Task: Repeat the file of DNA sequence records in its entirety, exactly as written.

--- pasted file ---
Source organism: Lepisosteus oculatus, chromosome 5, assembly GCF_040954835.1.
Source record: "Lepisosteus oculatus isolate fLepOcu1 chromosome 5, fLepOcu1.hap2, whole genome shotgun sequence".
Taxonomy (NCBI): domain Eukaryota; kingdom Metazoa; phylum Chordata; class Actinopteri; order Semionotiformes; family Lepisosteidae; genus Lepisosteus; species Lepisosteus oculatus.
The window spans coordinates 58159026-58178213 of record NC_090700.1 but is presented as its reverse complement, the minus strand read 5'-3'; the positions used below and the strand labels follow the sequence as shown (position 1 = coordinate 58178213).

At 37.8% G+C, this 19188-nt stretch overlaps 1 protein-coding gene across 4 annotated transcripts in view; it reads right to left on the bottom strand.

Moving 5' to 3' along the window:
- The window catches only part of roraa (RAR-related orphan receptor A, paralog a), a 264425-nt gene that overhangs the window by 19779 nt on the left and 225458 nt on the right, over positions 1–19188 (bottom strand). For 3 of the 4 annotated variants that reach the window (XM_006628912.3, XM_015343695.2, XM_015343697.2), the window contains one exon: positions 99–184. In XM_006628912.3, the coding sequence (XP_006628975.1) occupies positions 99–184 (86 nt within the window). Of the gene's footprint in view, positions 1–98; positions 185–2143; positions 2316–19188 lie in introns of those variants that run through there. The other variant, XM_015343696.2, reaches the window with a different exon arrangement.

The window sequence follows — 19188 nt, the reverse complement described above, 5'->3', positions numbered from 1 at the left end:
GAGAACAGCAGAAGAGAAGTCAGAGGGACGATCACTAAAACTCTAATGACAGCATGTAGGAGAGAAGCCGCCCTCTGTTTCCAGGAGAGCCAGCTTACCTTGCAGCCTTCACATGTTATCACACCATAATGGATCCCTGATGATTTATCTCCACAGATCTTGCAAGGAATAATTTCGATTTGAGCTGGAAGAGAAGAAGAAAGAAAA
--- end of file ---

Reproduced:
Source organism: Lepisosteus oculatus, chromosome 5, assembly GCF_040954835.1.
Source record: "Lepisosteus oculatus isolate fLepOcu1 chromosome 5, fLepOcu1.hap2, whole genome shotgun sequence".
Taxonomy (NCBI): domain Eukaryota; kingdom Metazoa; phylum Chordata; class Actinopteri; order Semionotiformes; family Lepisosteidae; genus Lepisosteus; species Lepisosteus oculatus.
The window spans coordinates 58159026-58178213 of record NC_090700.1 but is presented as its reverse complement, the minus strand read 5'-3'; the positions used below and the strand labels follow the sequence as shown (position 1 = coordinate 58178213).

At 37.8% G+C, this 19188-nt stretch overlaps 1 protein-coding gene across 4 annotated transcripts in view; it reads right to left on the bottom strand.

Moving 5' to 3' along the window:
- The window catches only part of roraa (RAR-related orphan receptor A, paralog a), a 264425-nt gene that overhangs the window by 19779 nt on the left and 225458 nt on the right, over positions 1–19188 (bottom strand). For 3 of the 4 annotated variants that reach the window (XM_006628912.3, XM_015343695.2, XM_015343697.2), the window contains one exon: positions 99–184. In XM_006628912.3, the coding sequence (XP_006628975.1) occupies positions 99–184 (86 nt within the window). Of the gene's footprint in view, positions 1–98; positions 185–2143; positions 2316–19188 lie in introns of those variants that run through there. The other variant, XM_015343696.2, reaches the window with a different exon arrangement.

The window sequence follows — 19188 nt, the reverse complement described above, 5'->3', positions numbered from 1 at the left end:
GAGAACAGCAGAAGAGAAGTCAGAGGGACGATCACTAAAACTCTAATGACAGCATGTAGGAGAGAAGCCGCCCTCTGTTTCCAGGAGAGCCAGCTTACCTTGCAGCCTTCACATGTTATCACACCATAATGGATCCCTGATGATTTATCTCCACAGATCTTGCAAGGAATAATTTCGATTTGAGCTGGAAGAGAAGAAGAAAGAAAA